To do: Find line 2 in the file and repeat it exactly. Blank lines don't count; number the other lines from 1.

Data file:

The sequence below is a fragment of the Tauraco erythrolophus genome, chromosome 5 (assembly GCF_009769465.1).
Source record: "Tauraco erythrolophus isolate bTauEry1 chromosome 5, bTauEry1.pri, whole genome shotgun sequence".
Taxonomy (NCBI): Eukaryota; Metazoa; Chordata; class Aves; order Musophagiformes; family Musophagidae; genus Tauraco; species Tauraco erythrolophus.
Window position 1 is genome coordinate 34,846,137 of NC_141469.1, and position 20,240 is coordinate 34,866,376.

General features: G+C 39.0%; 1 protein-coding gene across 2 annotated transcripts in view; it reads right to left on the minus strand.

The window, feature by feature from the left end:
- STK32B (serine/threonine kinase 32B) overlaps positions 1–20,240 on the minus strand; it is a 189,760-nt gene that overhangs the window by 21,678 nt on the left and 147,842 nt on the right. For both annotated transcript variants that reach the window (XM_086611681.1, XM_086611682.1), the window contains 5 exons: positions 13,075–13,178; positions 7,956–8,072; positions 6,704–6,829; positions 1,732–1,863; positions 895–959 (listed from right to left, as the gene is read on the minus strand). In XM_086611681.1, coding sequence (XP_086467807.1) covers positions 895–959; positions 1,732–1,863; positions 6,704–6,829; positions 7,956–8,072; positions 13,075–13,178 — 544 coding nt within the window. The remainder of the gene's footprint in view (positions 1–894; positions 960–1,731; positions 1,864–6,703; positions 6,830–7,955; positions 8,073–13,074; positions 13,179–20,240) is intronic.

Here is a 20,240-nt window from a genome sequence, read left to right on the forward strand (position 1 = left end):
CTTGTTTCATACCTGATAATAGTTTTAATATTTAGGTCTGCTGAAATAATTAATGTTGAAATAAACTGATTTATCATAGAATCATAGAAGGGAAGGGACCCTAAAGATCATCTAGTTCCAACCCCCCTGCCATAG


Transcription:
Source record: "Tauraco erythrolophus isolate bTauEry1 chromosome 5, bTauEry1.pri, whole genome shotgun sequence".